Status and Further Information

The ELC is now officially incorporated as a non-profit trade association in the state of California, and has the beginnings of a web site in operation. For the latest ELC news and info, or to obtain a membership application, visit http://www.embedded-linux.org/.

—Rick Lehrbaum

Interview with Brian Behlendorf

Brian Behlendorf is one of the chief software architects behind the Apache project and is the instigator of SourceXchange. This project provides a method for programmers to get paid while writing open-source software. As such, we would like to see it succeed. We talked with Brian by e-mail at the end of March to see how things were progressing.

Margie: SourceXchange started as a project of O'Reilly and HP, and then was spun off as Collab.Net. What was the reasoning behind this move?

Brian: I incubated the ideas behind the company while employed by O'Reilly, and worked with people there to develop a business plan, which we then shopped to a couple of investment firms. After selecting Benchmark, we spun the company out into its own entity, and I moved to CTO when we found a CEO.

It was always the plan that I would be working on some ideas at ORA, and then we'd spin them out when there was sufficient interest. There was much more interest much sooner than we thought there would be. SourceXchange is one service of Collab.Net—there will be more.

Margie: Do O'Reilly and HP still participate?

Brian: Yes. Tim O'Reilly is on our board, and we have lots of communication with ORA. HP is still involved as a sponsor in SourceXchange and is also involved in some of our additional products. They are the first customer of our open-source project hosting infrastructure, on which their new web site (http://www.e-speak.net/) and open-source project sit.

Margie: Has the change proved of benefit to the project?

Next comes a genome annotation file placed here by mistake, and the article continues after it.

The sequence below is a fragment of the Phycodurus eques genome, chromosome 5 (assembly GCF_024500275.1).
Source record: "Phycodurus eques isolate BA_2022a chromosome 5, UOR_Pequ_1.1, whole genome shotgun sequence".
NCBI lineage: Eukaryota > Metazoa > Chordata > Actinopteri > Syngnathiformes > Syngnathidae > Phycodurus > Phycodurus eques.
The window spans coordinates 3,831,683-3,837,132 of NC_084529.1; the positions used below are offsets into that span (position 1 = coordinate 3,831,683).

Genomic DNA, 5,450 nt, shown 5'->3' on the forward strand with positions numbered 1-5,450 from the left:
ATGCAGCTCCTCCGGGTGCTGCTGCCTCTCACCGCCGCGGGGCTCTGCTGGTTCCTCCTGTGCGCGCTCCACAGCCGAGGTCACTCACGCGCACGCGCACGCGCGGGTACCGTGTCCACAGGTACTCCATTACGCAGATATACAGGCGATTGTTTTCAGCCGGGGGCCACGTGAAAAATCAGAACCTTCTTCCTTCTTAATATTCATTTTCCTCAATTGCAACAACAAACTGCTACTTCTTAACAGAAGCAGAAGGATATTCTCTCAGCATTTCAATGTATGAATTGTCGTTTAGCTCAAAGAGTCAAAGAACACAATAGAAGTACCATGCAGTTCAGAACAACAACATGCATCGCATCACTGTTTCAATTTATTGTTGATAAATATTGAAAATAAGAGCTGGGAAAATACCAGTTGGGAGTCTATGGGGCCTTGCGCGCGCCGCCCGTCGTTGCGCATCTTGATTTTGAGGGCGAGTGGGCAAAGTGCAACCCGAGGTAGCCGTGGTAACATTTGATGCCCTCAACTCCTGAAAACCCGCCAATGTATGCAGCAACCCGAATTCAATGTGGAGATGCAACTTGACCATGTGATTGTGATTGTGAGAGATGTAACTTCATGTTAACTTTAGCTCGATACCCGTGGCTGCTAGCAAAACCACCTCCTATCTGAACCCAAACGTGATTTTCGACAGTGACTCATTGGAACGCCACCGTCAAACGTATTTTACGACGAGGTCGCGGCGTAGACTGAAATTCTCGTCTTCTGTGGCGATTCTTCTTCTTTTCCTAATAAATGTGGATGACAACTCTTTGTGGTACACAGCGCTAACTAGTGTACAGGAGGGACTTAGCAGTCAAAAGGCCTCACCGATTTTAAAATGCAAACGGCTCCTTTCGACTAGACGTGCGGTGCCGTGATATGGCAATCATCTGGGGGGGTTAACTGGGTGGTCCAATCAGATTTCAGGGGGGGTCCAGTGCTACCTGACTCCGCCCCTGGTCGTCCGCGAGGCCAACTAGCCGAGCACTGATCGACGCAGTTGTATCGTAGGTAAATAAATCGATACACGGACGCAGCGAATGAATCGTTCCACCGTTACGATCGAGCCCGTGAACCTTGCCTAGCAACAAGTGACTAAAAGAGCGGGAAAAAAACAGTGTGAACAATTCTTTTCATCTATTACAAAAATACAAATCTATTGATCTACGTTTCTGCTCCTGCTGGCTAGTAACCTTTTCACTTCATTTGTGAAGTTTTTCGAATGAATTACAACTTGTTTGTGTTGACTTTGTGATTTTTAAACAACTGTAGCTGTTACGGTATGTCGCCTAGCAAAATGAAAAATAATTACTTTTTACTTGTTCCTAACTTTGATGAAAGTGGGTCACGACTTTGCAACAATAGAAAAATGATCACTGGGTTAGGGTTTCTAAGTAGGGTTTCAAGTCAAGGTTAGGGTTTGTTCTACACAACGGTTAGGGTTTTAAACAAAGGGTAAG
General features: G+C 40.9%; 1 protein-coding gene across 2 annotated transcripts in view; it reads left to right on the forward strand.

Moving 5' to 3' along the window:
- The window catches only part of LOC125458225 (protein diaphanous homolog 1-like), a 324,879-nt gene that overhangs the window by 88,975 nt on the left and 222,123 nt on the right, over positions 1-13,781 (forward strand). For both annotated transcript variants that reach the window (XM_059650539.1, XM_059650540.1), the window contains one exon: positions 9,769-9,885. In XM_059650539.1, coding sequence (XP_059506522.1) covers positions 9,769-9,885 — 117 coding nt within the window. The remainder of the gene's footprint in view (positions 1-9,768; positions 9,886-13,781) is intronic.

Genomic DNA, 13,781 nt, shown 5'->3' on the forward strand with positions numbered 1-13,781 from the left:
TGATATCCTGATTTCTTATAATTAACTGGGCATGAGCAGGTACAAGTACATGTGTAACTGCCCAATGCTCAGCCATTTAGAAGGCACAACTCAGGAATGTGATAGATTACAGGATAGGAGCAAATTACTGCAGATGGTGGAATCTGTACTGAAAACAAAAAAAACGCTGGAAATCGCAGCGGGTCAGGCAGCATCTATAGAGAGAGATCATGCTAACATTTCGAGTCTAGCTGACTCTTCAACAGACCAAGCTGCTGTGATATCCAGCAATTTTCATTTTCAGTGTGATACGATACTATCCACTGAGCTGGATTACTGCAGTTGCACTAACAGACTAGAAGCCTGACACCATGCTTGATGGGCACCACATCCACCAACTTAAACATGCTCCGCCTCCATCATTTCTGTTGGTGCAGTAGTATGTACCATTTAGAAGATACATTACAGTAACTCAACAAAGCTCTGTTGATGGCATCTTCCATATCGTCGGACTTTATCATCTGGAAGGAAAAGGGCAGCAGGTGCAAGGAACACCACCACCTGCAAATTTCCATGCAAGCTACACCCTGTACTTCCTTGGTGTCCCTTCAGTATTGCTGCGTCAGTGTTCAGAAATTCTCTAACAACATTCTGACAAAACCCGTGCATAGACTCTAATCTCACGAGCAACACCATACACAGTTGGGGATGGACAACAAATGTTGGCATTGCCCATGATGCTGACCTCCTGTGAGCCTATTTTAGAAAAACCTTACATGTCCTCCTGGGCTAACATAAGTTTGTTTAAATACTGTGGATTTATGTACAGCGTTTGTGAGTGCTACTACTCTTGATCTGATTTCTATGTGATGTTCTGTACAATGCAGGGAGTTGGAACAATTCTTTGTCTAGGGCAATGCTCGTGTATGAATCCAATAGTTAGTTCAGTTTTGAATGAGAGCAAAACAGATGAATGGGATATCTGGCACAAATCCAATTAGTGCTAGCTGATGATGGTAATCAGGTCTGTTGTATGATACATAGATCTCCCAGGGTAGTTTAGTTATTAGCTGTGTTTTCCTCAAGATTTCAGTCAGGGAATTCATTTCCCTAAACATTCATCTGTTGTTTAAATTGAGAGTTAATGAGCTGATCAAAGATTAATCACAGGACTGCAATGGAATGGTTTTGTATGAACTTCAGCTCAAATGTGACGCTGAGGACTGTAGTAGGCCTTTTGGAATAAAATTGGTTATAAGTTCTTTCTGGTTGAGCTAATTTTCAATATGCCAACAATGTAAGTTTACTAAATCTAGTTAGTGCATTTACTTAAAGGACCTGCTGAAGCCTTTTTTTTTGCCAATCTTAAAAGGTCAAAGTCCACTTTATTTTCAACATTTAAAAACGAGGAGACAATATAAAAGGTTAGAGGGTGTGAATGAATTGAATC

Brian: Becoming our own company has helped us hire the people we needed to, and focus more deeply on this as a business, which we feel it needed to be long-term.

Margie: Tell us exactly how SourceXchange works.

Brian: Well, the http://www.sourcexchange.com/ site goes into quite a bit of detail on this, so I won't repeat what's said there. The short answer is:

Sponsor submits an RFP (request for program)-->Developers submit proposals/bids on that RFP-->Sponsor selects a proposal.-->Project begins.-->Developers work towards a milestone, then upload their code.-->Sponsors review it and approve or disapprove.-->If they disapprove, developer keeps working until the sponsor is happy, or until a peer reviewer says the milestone is met.-->Repeat until all milestones are approved and project is completed.-->Sponsors, developers and peer reviewers rate each other.

Repeat. =)

Margie: How many programming projects have actually been finished? Which ones?

Brian: Two—the Generic Data Packet Recorder, sponsored by Sparks.com and completed on 2/18/00; and a Test Suite Framework for the Apache Web Server, sponsored by HP and completed on 11/20/99. For details, see www.sourcexchange.com/ProjectBrowse?Button=Search&browse_status=Completed&browse_status=Archived.

Margie: What is the biggest project to be finished at this time?

Brian: Both of them were $5,000 US projects, but there are now some in the $25,000 US range in the system.

Margie: Which project have you personally been the most interested in?

Brian: The test suite for Apache was fairly interesting to me. Right now, the most interesting one is probably the Apache 2.0-related handler (Listener Module) for a protocol called BXXP, sponsored by Invisible Worlds (project #13). I've also got a project of my own I'm pretty happy about, a Java servlet- and WebMacro-based browser for UNIX mbox-format mail archives, sponsored by Collab.netproject (project #11).

Margie: Does SourceXchange take up all your time, or do you still get to do some programming?

Brian: Collab.Net in general, as well as doing all the political and back-end work for Apache, consumes most of my time. I haven't done serious programming in a long time, but still write the odd Perl script each week.

Margie: Obviously, you are still involved with Apache. What's going on there?

Brian: Tons—ApacheCon was just completed and was a resounding success, with over 1000 attendees and some great sessions. Apache 2.0 is in alpha. XML and Jakarta are taking off.